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July 13, 1984

The Pathogenesis of Septic Shock-Reply

Author Affiliations

Bethesda, Md

JAMA. 1984;252(2):208. doi:10.1001/jama.1984.03350020018010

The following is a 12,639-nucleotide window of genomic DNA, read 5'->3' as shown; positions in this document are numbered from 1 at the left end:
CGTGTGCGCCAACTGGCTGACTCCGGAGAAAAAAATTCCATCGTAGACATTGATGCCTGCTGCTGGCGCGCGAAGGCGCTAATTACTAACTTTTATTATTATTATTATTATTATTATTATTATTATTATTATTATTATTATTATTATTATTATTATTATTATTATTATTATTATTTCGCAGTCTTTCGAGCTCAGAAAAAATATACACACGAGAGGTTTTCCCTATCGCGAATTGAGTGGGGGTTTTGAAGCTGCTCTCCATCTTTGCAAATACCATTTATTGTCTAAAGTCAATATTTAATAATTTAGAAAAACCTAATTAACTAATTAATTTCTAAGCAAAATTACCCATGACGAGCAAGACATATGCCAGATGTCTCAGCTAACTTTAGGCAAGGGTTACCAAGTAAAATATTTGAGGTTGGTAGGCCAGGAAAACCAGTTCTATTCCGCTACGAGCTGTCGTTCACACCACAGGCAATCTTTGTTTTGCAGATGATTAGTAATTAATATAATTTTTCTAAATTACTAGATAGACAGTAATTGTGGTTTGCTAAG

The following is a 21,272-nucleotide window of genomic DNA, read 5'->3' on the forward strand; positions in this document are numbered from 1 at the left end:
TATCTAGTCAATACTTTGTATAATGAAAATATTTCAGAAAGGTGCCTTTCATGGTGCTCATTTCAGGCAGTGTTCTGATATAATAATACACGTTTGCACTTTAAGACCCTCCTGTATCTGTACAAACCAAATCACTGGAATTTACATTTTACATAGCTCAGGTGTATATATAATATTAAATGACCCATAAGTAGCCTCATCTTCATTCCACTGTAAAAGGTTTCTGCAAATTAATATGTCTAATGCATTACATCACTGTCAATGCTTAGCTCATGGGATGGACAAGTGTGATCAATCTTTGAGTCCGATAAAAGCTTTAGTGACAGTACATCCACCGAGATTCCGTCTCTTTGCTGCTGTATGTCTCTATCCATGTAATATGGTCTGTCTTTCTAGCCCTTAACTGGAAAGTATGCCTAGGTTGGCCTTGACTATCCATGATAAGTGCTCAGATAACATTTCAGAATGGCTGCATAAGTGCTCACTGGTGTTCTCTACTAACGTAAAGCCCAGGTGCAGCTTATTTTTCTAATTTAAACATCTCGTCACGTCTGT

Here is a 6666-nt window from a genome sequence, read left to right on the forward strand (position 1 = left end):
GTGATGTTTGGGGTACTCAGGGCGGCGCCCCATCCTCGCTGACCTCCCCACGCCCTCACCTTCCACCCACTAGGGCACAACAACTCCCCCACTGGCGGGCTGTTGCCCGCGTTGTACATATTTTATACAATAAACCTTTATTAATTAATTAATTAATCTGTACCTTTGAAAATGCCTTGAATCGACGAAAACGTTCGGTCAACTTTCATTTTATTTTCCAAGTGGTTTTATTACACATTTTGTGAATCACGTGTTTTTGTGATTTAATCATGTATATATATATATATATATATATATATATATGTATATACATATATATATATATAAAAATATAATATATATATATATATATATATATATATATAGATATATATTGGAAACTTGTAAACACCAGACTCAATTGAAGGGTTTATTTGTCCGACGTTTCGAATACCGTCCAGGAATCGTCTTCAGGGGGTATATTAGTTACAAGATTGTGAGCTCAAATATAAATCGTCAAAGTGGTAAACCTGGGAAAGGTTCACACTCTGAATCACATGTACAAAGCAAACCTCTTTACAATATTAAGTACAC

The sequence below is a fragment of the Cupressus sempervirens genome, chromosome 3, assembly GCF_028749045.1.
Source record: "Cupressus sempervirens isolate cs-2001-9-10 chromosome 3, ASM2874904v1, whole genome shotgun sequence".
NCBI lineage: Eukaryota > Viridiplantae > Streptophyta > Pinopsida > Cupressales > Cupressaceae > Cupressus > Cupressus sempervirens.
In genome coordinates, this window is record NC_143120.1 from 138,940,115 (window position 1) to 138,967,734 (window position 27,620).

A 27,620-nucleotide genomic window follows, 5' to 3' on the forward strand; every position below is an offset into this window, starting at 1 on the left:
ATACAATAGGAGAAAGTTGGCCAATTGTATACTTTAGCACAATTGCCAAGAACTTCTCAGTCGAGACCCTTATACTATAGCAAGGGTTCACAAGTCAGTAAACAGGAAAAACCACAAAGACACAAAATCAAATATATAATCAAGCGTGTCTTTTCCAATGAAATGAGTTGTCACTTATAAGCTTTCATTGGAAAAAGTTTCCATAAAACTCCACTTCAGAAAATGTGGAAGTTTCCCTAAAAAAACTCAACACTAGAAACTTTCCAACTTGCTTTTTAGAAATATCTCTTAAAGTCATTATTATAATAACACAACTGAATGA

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In Reply.—  The letter by Drs Chernow and Holaday emphasizes the potential importance of endorphins in the pathogenesis of septic shock. In any review article of the type that we have written, different authors may emphasize some areas more strongly than others. As Drs Chernow and Holaday point out in their references, the bulk of information on the role of endorphins in septic shock has been derived from animal studies. Because we were writing for an audience of practicing physicians, we dealt mainly with human studies in our article. It may well be that in the future, endogenous opioid peptides will be found to be key, either directly or indirectly, in the development of septic shock; however, at the present time we do not feel that the available evidence warrants emphasizing the role of endorphins.